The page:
http://outertravelsinnerjourneys.com/the-seven-most-powerful-places-on-the-planet/

 

I like Sedona, but the mountain biking was not for me.  Overly rocky and drop-offy, probably going to be a bit technical if you aren't expecting it.  It is nice to look at and fun if you haven't been before.  I would take the quick drive to Flagstaff for a day if you need to escape the hippie vibe.

DH would probably love the riding there, she sounds like an animal on the technical stuff.

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@Dirtyhip would do the other crazy stuff... those trails I would have tried when I was a younger lad and broken a collar bone trying... and probably thought what a badass I was.

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22 minutes ago, Dottles said:

@Randomguy

I see definitely 1 and maybe 2 or even 3 on this list.  But 16 miles on the first path a couple times a day is alright by me.

https://www.osprey.com/stories/5-best-mountain-bike-rides-for-beginners-in-sedona-with-over-the-edge/

Those all sound pretty good and fun, maybe do them one by one!

I nailed the biggest drop I had ever done in Sedona, btw.  A friend and I arrived in Sedona and stopped at a bike shop to check out suggestions for a ride  The owner said he had a customer that took people on rides for about $20/head, and we didn't really have enough time left in the day for a possible ride if we hemmed and hawed and wasted time, so we decided to do it.

That customer turned out to be a chick who was about 6' tall and maybe weighed 110lbs, so I figured her to get us on a power-to-weight climb heavy ride, but she didn't.  She took us on a twenty or so mile all-around ride.

Now I am not a good technical rider, I don't want to get hurt and usually the payback from the technical stuff isn't worth the risk to me.  That said, this tall and spindly chick with zero muscle was just all smooth, no muscle at all to muscle things with.  We rolled up to a drop that my buddy said was 4 feet and it looked it.  She had us stop before we got there so we could eyeball it.

While we were looking, she just rolled to the drop at a leisurely 6-8 mph and just sort of levitated over it.  I thought that if this chick with the strength of a 4 year old can do it, I should be able to, too.  I approached at the same speed, made up my mind not to muscle or tense anything, and totally nailed it in exactly the same way.  I was shocked, normally I wouldn't do a bigger drop (that is a massive drop for me).  Pretty cool.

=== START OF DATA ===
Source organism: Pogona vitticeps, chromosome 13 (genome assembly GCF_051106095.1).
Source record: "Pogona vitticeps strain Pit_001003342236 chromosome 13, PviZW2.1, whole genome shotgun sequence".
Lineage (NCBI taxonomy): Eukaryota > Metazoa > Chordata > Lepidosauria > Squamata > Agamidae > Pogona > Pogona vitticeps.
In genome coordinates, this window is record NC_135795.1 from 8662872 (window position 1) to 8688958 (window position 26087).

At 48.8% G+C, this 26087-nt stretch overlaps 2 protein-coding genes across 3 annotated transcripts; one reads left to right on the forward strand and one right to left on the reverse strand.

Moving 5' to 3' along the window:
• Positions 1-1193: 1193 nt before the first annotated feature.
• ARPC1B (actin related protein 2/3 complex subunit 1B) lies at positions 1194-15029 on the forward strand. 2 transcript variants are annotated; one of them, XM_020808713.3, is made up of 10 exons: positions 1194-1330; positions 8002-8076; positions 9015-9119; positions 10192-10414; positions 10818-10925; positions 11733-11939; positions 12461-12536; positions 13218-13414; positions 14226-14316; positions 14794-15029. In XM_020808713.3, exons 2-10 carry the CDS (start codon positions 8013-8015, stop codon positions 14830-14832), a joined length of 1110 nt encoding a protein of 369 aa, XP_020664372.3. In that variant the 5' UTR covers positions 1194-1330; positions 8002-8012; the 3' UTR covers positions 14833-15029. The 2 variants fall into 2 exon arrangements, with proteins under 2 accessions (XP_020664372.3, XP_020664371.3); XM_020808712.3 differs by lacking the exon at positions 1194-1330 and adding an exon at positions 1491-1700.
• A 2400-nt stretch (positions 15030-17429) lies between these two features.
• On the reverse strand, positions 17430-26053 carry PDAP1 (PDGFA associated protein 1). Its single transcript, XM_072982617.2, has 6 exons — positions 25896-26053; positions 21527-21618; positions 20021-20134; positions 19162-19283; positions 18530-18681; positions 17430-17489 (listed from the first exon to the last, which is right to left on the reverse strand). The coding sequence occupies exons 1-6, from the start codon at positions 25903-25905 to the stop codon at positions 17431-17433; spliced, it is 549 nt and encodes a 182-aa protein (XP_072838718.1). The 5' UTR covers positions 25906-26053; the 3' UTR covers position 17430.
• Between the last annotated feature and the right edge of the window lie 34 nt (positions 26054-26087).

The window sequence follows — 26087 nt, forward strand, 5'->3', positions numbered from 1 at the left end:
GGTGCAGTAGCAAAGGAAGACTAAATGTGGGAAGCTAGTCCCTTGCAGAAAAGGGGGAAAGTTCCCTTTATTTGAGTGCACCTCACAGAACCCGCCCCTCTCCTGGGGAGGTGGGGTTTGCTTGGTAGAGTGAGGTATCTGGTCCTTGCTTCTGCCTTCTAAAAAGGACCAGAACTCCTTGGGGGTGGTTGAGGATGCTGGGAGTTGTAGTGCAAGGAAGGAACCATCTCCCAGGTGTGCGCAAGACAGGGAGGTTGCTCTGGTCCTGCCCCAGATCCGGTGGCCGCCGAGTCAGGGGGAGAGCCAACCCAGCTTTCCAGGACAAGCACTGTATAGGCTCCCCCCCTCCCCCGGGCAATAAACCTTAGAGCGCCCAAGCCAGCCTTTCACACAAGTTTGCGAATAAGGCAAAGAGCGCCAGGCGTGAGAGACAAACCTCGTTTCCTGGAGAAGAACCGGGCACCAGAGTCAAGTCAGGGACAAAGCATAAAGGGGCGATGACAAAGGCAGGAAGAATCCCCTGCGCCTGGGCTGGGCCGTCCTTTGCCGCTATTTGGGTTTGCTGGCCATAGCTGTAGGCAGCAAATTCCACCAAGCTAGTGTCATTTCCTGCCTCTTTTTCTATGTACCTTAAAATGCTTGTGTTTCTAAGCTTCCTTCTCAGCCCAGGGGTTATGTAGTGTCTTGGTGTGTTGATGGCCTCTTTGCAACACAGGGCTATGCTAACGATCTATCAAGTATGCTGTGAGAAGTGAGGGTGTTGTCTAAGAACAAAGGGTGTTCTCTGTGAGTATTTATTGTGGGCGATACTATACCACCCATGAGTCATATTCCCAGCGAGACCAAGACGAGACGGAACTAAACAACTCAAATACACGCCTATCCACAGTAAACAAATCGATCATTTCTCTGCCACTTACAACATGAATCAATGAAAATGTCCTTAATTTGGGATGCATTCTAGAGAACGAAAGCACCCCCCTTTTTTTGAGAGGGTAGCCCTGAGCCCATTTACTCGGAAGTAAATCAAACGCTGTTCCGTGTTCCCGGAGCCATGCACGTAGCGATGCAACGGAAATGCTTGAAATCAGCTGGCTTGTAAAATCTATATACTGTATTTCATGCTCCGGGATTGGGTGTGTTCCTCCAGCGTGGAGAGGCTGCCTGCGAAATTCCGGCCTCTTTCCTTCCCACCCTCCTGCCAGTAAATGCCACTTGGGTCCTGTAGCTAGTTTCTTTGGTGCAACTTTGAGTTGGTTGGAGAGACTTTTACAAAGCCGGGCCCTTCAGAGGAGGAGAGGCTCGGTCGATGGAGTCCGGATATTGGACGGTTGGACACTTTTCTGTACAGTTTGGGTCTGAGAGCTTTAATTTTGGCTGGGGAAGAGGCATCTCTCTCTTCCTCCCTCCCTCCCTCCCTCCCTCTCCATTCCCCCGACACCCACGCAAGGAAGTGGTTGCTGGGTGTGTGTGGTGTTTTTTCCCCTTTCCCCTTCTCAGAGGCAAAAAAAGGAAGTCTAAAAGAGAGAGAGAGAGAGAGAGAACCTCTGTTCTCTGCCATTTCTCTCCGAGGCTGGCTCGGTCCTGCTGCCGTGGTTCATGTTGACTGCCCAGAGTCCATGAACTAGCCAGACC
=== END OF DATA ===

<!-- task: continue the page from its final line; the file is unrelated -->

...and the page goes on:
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Yeah I'm not much of a technical rider. Enough to do wheelies to get over rocks and occasionally get the pedals aligned right. 😋

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1 hour ago, Dottles said:

and occasionally get the pedals aligned right

Yup. I always found it's best to have one one your right side and one on your left side.  Bikes get tough to ride otherwise.

 

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20 hours ago, Kzoo said:

Yup. I always found it's best to have one one your right side and one on your left side.  Bikes get tough to ride otherwise.

 

When you ride through nooks and crannies of shale rock in the desert, you better be in alignment or you're going to go flying onto jagged rock. Some of those technical sections require you to have the left pedal down and tilting the bike at a certain angle to make it through. But why am I telling this to a rodie guy in Michigan? Beyond your comprehension.

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I think I was in Iowa one.  I'm not sure.  Is there a way to tell?

Our band plays a party for an Iowa State Alumni group every year.  The guy who runs it is moving to another country.  Probably Siberia so he'll think he's back in Iowa.

That's all I got on Iowa.

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I went to a casino one time in Iowa and it was filled with white hair and smoke.  I think the smoke was actually turning the white heads into blue heads. It was in my clothes for weeks after washing them several times.